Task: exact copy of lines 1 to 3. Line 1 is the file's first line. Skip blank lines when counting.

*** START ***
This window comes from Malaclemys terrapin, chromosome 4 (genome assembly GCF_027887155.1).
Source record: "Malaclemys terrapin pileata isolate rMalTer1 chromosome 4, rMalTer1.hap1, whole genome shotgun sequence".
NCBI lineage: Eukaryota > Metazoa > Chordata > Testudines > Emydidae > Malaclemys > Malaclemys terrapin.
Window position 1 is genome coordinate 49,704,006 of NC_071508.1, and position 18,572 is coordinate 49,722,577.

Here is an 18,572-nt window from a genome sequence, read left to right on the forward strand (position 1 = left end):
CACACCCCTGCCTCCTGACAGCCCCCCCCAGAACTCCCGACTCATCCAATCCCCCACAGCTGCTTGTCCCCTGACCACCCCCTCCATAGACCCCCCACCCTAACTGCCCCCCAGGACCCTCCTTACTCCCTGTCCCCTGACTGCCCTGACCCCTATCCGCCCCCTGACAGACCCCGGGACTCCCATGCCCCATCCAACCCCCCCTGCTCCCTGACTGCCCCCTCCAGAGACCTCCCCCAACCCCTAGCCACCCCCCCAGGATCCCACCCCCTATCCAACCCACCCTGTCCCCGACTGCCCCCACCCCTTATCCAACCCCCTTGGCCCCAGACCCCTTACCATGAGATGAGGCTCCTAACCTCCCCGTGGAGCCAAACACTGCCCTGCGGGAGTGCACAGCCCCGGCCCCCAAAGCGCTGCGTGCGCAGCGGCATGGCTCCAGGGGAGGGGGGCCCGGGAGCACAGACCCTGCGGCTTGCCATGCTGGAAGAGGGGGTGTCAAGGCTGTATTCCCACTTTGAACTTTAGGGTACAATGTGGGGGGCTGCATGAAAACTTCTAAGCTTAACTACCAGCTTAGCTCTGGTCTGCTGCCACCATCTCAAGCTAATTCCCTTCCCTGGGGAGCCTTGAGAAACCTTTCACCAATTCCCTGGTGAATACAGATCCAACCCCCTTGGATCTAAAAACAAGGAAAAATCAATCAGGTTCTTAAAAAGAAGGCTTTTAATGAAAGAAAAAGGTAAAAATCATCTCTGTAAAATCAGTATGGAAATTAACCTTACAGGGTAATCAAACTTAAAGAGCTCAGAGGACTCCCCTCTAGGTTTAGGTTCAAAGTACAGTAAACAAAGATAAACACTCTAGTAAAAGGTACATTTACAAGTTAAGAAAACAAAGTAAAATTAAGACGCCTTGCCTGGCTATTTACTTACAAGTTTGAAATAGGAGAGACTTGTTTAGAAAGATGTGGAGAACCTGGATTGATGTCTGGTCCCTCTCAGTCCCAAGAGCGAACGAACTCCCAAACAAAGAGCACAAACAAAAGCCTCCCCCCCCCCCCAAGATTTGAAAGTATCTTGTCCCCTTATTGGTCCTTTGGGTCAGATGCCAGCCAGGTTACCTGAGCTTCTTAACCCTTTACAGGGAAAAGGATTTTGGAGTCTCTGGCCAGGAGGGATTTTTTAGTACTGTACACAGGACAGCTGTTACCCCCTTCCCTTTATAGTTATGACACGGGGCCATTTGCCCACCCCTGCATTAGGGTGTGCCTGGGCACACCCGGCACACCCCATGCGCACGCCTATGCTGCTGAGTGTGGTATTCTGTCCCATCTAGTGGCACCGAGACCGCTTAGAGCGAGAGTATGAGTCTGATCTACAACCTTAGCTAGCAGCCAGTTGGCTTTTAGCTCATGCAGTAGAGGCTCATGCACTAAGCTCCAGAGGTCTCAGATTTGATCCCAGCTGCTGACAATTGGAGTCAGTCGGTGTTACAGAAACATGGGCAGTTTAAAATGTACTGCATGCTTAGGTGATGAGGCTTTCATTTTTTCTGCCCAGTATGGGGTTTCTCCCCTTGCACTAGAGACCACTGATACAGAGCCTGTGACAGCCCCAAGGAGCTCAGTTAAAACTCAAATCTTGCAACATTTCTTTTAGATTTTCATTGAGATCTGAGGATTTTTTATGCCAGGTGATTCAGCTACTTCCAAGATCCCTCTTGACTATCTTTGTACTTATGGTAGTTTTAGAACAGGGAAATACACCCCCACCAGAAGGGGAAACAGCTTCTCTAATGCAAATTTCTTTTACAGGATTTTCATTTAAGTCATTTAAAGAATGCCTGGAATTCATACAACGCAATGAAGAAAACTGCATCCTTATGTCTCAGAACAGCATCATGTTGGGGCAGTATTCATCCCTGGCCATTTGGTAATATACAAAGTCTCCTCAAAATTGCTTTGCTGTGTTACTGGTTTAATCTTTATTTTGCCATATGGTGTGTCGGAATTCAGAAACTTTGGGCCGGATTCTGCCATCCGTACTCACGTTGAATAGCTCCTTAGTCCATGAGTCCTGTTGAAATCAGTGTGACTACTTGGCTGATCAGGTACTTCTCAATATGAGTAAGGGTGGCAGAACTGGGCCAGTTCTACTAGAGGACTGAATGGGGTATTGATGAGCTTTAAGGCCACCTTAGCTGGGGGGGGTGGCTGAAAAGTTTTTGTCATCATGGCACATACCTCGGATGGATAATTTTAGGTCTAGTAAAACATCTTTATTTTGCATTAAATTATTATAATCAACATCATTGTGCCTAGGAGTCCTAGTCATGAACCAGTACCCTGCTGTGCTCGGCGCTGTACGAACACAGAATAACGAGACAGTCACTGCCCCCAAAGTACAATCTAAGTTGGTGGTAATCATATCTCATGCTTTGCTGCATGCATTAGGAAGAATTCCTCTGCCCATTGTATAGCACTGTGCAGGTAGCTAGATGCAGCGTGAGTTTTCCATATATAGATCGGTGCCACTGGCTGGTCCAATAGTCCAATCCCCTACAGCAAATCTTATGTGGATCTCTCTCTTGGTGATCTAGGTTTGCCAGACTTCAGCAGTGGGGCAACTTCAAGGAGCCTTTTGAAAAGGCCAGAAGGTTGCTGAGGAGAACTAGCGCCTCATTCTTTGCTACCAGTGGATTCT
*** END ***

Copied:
This window comes from Malaclemys terrapin, chromosome 4 (genome assembly GCF_027887155.1).
Source record: "Malaclemys terrapin pileata isolate rMalTer1 chromosome 4, rMalTer1.hap1, whole genome shotgun sequence".
NCBI lineage: Eukaryota > Metazoa > Chordata > Testudines > Emydidae > Malaclemys > Malaclemys terrapin.